(Photo of David Levin by Peter Willott, The St. Augustine Record)
Anticipating population growth that is expected to increase demand by over 100 million gallons daily by 2035, the St. Johns River Water Management District in northeast coastal Florida has turned to golf course properties for help in reducing pressure on the region’s underground water supplies. The course design and practices of the staff led by Superintendent David Levin at The Palencia Club in St. Augustine, Fla. have proved that “water-intensive recreational facilities and resource sustainability can coexist,” a District report stated.
The St. Johns River Water Management District in northeast coastal Florida has turned to golf course properties as part of its efforts to reduce pressure on underground water supplies in the region, The St. Augustine (Fla.) Record reported. And The Palencia Club in St. Augustine has been commended by the district for its water-management efforts.
“Golf courses [at properties] like The Palencia Club are proving that water-intensive recreational facilities and resource sustainability can coexist,” a recent article from the water management district recently stated, The Record reported. “Contrary to commonly held beliefs, recent studies show that many golf courses—especially those built or redesigned within the last decade—are among the state’s most efficient water users.”
The developer of The Palencia Club planned its golf course with a “sustainable design,” The Record reported. Those efforts included using “drought-tolerant native vegetation along its fringes with a high-tech sprinkler system and minimal turf,” according to the district. The irrigation system for the 18-hole course mostly draws from an 18-acre pond.
“Most of the water used to irrigate the course is recycled by capturing stormwater runoff in the pond and pumping it to the irrigation system,” according to the district, The Record reported. “A backup well provides water during dry spells but is rarely needed.”
The irrigation system software allows David Levin, The Palencia Club’s Superintendent, to control each irrigation head. “As we can cut back on our water, it also cuts back on our electricity bill,” Levin told The Record.
The District—a state agency that protects long-term water supply and water health in northeast Florida and beyond—has been encouraging golf courses to use less water, The Record reported. To reduce the demand on drinking water, “the district requires golf courses to use the lowest-quality water available for irrigation,” according to its recent article.
“Our regulatory staff have successfully worked with many golf course [properties], such as The Palencia Club, to convert water used for irrigation from potable water to reclaimed water, stormwater or both,” Paula Presley, a hydrologist with the District’s Bureau of Water Use Regulation, said in an article featured on the District’s website. “Since 2000, the district has issued about 200 consumptive-use permits [CUPs] to golf courses, and has required all of them to incorporate water-conserving practices.”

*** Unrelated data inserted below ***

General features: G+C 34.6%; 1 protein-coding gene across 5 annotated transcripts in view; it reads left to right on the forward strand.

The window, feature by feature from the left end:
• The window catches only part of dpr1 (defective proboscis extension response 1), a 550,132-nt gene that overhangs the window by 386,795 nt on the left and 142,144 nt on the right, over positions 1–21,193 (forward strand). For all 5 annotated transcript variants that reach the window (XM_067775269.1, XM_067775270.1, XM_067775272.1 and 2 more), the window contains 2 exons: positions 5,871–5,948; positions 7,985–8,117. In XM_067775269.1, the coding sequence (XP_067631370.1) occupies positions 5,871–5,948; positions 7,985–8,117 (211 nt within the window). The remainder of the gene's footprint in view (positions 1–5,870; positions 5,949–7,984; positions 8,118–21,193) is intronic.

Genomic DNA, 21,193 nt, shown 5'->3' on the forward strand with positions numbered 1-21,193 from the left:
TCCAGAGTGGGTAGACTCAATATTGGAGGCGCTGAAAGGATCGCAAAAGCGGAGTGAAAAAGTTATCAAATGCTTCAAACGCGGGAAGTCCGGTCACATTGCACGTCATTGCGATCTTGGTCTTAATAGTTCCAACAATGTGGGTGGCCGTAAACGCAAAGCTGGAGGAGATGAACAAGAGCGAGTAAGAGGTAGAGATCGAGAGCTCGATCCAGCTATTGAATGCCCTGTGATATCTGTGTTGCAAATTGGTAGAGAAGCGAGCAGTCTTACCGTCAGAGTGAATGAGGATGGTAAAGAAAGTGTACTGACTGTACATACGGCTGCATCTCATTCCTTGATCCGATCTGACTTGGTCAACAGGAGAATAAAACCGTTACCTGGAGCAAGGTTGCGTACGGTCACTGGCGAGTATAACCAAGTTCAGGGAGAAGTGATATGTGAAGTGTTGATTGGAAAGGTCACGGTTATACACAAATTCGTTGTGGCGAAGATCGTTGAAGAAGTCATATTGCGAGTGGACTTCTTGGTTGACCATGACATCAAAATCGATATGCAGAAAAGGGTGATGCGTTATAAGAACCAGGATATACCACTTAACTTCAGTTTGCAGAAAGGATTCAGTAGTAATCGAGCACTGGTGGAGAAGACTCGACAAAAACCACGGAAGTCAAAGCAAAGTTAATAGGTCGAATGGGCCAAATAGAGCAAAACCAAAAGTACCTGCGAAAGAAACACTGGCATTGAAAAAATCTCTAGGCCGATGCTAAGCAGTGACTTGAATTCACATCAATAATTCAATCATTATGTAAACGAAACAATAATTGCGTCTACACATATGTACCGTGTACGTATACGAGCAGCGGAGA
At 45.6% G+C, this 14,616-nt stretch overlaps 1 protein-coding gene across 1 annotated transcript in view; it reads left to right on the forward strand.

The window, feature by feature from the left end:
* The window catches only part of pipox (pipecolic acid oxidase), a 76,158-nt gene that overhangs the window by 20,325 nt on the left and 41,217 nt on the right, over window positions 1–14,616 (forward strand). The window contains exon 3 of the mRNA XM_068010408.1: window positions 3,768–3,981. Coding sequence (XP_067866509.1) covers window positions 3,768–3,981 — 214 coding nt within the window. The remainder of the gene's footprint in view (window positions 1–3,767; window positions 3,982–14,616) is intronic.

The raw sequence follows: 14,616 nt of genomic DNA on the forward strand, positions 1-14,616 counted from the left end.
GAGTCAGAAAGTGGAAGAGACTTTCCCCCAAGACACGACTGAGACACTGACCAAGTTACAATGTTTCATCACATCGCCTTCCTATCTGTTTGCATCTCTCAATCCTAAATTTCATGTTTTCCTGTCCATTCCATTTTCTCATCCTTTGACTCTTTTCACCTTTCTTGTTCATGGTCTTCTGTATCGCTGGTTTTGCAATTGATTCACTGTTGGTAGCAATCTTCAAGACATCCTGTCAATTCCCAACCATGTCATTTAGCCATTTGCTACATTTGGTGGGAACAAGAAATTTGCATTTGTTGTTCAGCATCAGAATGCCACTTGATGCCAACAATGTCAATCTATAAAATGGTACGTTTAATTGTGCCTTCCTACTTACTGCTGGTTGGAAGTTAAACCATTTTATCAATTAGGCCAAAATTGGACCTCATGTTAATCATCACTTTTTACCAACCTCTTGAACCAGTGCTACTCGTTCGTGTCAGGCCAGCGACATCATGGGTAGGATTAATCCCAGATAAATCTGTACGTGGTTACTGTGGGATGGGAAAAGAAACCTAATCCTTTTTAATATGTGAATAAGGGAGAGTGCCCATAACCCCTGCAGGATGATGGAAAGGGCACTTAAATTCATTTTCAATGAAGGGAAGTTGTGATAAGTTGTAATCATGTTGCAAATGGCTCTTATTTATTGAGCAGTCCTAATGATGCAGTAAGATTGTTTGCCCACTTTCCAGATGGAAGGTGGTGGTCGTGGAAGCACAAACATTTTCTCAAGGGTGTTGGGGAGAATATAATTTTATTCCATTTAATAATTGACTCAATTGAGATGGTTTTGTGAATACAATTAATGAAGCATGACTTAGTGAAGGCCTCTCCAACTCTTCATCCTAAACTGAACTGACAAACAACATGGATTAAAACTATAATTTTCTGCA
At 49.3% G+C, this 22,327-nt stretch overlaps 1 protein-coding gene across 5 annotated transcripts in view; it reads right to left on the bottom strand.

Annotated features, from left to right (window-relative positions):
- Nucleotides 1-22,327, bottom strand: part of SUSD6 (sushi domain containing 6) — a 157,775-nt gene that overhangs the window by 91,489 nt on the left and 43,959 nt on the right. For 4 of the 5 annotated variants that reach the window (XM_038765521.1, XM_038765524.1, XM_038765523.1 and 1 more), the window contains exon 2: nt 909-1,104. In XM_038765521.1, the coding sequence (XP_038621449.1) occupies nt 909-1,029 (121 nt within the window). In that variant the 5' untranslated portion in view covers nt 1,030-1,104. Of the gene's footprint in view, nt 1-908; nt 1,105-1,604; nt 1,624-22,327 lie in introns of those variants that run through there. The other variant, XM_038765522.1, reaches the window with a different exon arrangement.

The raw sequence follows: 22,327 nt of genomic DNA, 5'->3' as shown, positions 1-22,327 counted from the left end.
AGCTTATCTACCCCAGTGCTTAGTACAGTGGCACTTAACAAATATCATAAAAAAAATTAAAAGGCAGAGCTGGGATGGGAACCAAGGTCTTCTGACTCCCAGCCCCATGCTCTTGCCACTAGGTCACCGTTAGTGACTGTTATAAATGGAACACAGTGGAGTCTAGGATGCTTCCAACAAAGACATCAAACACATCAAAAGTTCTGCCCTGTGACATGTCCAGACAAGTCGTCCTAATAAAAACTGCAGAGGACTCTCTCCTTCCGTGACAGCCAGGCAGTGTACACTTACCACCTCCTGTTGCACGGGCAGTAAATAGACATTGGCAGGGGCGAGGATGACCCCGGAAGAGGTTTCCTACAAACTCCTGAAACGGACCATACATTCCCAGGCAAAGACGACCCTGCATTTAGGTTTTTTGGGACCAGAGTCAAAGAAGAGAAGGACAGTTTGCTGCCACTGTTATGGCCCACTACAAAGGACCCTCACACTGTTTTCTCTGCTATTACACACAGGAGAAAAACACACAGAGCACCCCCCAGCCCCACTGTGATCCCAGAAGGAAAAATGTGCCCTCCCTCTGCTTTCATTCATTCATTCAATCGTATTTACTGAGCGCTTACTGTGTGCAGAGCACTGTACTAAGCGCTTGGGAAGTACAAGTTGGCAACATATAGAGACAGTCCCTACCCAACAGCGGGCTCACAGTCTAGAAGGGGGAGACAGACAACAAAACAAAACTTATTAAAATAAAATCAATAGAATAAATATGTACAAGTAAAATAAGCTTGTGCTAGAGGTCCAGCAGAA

Florida’s underground aquifers support the public water supply, The Record reported, and while the aquifers collect rain, “Fickle weather cycles with abundant rain followed by drought cannot replace the millions of gallons of water that are used daily by a growing population,” according to the District. “Although Florida receives an average of 50 to 55 inches of rain per year, about 65 percent of that evaporates.”
Officials are working to deal with an expected increase in water demand over the next 15 years, The Record reported. The North Florida Regional Water Supply Plan for 2015-2035 from the North Florida Regional Water Supply Partnership, which is involved with the St. Johns River Water Management District, focused on 14 North Florida counties.
The effort found that fresh groundwater alone wouldn’t be able to support demand in about 20 years “without causing unacceptable impacts to water resources,” according to the partnership, The Record reported.
The demand in the St. Johns River Water Management District and the Suwannee River Water Management District combined was expected to increase from about 551 million gallons per day in 2010 to about 667 million gallons per day in 2035, according to the North Florida Regional Water Supply Plan, The Record reported. The population in those districts combined was expected to increase by about 676,000 in that time frame.
But the plan includes conservation strategies that could reduce the expected demand in 2035 “by as much 54 million gallons per day,” the plan noted.
Another way in which communities are saving water is by using reclaimed treated wastewater. The infrastructure for using reclaimed water is not currently available for The Palencia Club, Levin told The Record, but the course would have to implement it if it were available.
St. Johns County has put $18.4 million into a water reclamation infrastructure in the last six years, including building water reclamation facilities, according to county officials, The Record reported. The county provides reclaimed water for irrigation to 10 golf courses, including courses at the World Golf Village and TPC Sawgrass, among others.
“The county continues to expand the use of highly treated wastewater to offset recreational and landscape irrigation,” according to a statement from the county, The Record reported. “In 2020, [50%] of the County’s effluent was reclaimed and redistributed for irrigation to ten golf courses and 1,600 residential accounts, preserving 1.2 billion gallons of water for drinking purposes.”